Both the number and magnitude of correlations substantially increase among regional data sets when interpolated to vents compared to regional grids alone (Figs. 2A and 2B). The most significant relations are consistent with a magmatic origin (Fig. 2E). For example, magma-driven temperature or melt anomalies should contribute to lower seismic velocities and isostatic residual gravity while increasing surface heat flux. These relations are all observed (Fig. 2B), and additionally corresponded to higher vent density, larger edifices, and increased elevations (e.g., Cao et al., 2016; Deng et al., 2017). Rotation rate is uncorrelated to other regional gridded data, yet it strongly covaries when interpolated to vents, suggesting magmatic influence on crustal deformation near volcanoes. We therefore interpret correlations between vent density and these geophysical data sets as defining magmatic structures in the upper crust linked to volcanic expression.

Correlation magnitudes are generally higher for Holocene versus early Pleistocene vents (Figs. 2C and 2D; Fig. S7). In spite of coarse temporal resolution, this decrease suggests that older edifices no longer overlie active magmatic structures, especially considering that monogenetic vents are most numerous in the earliest epochs (Table S3).


Figure 2 indicates that surface-subsurface correlations exist at volcanic edifices, but it does not reveal arc-scale patterns. We examined this spatial structure using independent metrics of surface and subsurface data. We assessed surface data with a volume-weighted Gaussian kernel function λ(x,y) (see the Supplemental Material) that measures spatial vent density and edifice volumes as a probability density function (e.g., Connor et al., 2019). We also measured the extent to which subsurface data provide a coherent indication of magmatic structure, but models that relate data physically (e.g., gravitational admittance or Nafe-Drake curve) are not similarly comparable. Therefore, we assessed a relative extent of magmatic influence between data sets with linear bivariate relations.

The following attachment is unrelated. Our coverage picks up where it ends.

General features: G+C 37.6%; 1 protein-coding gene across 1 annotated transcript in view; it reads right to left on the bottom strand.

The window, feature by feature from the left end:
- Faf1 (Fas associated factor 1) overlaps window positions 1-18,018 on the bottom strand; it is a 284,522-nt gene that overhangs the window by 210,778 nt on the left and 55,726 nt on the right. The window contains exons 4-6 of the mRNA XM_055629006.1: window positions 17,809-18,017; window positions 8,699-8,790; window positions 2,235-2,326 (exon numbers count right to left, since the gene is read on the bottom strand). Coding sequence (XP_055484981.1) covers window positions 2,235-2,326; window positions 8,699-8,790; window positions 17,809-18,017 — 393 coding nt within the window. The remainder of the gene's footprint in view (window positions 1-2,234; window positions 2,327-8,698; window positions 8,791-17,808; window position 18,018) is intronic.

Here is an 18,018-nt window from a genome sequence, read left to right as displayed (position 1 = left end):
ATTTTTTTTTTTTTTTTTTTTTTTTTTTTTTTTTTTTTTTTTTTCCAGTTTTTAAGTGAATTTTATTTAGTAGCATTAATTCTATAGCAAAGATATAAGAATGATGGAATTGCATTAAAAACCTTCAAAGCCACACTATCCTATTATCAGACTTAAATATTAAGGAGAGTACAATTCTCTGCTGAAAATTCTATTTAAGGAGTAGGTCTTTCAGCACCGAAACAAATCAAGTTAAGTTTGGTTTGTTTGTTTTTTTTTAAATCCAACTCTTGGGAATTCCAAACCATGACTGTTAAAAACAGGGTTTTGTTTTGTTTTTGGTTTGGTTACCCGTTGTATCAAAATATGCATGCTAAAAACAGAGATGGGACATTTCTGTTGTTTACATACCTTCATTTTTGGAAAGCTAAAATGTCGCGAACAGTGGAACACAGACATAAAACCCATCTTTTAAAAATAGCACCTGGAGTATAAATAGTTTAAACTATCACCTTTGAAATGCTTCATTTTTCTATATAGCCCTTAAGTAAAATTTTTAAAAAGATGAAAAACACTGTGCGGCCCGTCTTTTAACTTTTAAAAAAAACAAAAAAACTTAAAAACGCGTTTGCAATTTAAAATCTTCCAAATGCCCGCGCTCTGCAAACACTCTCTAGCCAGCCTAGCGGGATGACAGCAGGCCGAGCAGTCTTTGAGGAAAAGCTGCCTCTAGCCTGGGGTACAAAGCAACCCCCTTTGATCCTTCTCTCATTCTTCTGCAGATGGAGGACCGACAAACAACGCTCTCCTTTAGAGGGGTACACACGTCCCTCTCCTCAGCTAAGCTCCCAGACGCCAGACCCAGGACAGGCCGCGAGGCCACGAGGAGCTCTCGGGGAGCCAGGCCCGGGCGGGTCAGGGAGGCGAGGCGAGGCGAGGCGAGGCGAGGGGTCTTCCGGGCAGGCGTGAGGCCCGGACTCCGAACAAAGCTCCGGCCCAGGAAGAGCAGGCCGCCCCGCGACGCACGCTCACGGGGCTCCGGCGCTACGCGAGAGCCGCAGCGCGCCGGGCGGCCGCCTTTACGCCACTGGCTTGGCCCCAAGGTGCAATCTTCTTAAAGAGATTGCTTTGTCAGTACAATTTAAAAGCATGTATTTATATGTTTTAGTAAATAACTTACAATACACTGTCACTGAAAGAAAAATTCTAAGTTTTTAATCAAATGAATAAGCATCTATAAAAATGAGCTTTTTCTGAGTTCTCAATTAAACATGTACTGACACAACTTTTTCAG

We assumed that the magnitude of the correlation coefficient Cij reflects arc-averaged significance (Figs. 2A–2D). We then scaled a given location with a number Iij(x,y) between 0 and 1, which measured the likely magmatic significance for vent-interpolated data at that point relative to the entire data set (Fig. 2E). Finally, we used a Studentized residual between bivariate data and a linear regression of the vent-interpolated bivariate relation (ρij; Fig. 2E) to down-weight points that fell off the regional trend. The combined magmatic signature of all data sets was then calculated as